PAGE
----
The "Art" of Pain Relief
Scientists have found that an "alf-arted" attempt at distraction therapy won't cut the mustard or kill the pain.
Writing in the journal Consciousness and Cognition Italian researcher Marina de Tommaso and her colleagues from the University of Bari asked 12 men and women to browse through 300 pieces of art including works by da Vinci and Botticelli.
The subjects then selected the twenty items they thought were the most beautiful and the most ugly. Then, as they gazed at either a picture they'd rated as pretty, a blank screen or an "ugly" image the team fired a short laser pulse onto their hands, which they experienced as a stinging sensation.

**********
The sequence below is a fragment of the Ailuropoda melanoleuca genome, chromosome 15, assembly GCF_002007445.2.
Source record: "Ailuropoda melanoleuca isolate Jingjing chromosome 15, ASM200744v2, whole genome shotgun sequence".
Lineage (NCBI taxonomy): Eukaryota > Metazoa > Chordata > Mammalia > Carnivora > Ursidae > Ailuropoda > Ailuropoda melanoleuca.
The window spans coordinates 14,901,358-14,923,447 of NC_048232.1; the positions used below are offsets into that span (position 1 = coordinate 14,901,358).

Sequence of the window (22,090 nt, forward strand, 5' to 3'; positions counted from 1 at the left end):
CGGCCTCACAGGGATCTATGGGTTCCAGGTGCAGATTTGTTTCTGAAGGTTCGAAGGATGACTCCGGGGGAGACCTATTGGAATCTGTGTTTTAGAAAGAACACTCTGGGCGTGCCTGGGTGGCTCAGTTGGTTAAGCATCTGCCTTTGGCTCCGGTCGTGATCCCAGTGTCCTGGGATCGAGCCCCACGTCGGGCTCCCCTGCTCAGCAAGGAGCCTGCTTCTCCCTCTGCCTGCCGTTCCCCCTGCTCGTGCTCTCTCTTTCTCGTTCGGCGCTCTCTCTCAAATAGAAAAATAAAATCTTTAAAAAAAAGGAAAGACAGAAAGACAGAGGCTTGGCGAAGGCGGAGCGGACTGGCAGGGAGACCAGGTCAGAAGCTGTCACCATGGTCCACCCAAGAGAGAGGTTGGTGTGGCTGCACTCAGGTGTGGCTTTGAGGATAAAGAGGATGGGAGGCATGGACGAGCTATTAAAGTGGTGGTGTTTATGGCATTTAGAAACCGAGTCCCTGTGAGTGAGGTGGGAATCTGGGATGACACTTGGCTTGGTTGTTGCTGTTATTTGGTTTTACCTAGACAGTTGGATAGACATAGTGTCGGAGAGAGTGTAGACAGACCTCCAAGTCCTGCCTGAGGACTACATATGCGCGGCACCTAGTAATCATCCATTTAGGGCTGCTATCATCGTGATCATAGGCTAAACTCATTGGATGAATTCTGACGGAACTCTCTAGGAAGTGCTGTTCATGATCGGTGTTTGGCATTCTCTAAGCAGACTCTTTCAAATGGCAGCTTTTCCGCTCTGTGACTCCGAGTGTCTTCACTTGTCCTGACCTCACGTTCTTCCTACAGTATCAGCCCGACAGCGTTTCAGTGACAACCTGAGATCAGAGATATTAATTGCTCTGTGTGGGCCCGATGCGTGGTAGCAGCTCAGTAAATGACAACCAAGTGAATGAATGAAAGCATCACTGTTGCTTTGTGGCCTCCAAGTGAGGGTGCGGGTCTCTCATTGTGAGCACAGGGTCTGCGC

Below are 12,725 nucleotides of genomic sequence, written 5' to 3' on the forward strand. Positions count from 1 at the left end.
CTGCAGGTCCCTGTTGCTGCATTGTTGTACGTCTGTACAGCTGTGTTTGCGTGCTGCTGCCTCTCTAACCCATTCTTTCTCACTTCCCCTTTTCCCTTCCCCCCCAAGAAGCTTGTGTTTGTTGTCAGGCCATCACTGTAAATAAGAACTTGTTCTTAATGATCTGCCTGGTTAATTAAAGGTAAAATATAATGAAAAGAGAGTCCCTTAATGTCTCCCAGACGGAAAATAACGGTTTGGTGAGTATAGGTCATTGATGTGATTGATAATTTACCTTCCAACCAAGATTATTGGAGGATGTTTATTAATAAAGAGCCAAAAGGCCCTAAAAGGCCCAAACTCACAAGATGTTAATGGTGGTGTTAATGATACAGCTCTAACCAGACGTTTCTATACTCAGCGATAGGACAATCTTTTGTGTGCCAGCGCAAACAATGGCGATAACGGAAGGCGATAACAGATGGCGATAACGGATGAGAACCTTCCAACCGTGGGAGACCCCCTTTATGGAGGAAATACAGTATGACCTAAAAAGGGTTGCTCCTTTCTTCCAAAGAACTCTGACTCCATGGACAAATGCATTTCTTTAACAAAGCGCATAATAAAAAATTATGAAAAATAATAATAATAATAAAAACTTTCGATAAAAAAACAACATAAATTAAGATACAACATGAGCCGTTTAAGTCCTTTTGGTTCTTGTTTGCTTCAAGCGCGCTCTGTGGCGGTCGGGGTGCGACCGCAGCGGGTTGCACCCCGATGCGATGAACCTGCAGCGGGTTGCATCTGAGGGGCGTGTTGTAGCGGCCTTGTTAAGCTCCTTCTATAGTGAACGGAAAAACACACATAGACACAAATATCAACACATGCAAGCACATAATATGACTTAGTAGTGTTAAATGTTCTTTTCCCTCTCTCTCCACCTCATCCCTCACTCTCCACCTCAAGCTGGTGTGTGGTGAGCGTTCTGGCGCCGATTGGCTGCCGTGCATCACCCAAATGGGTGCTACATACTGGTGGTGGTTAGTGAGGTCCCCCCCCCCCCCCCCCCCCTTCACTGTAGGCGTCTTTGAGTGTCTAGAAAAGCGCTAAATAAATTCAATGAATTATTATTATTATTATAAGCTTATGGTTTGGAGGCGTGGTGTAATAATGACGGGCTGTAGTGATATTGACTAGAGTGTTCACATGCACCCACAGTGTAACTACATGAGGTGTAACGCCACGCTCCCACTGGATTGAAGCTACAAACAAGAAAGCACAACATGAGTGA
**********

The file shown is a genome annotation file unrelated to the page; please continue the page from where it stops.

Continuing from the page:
Intriguingly the subjects rated the pain as a third less intense when it was delivered as they looked at a pretty picture compared with the blank screen or an ugly picture. And whilst visual distractions are known to cut pain and speed up recovery times in hospitals, according to the team this is the first time that subjective assessments of beauty have been shown to play a role.
"Hospitals have been designed to be functional, but we think that their aesthetic aspects should be taken into account too," she says.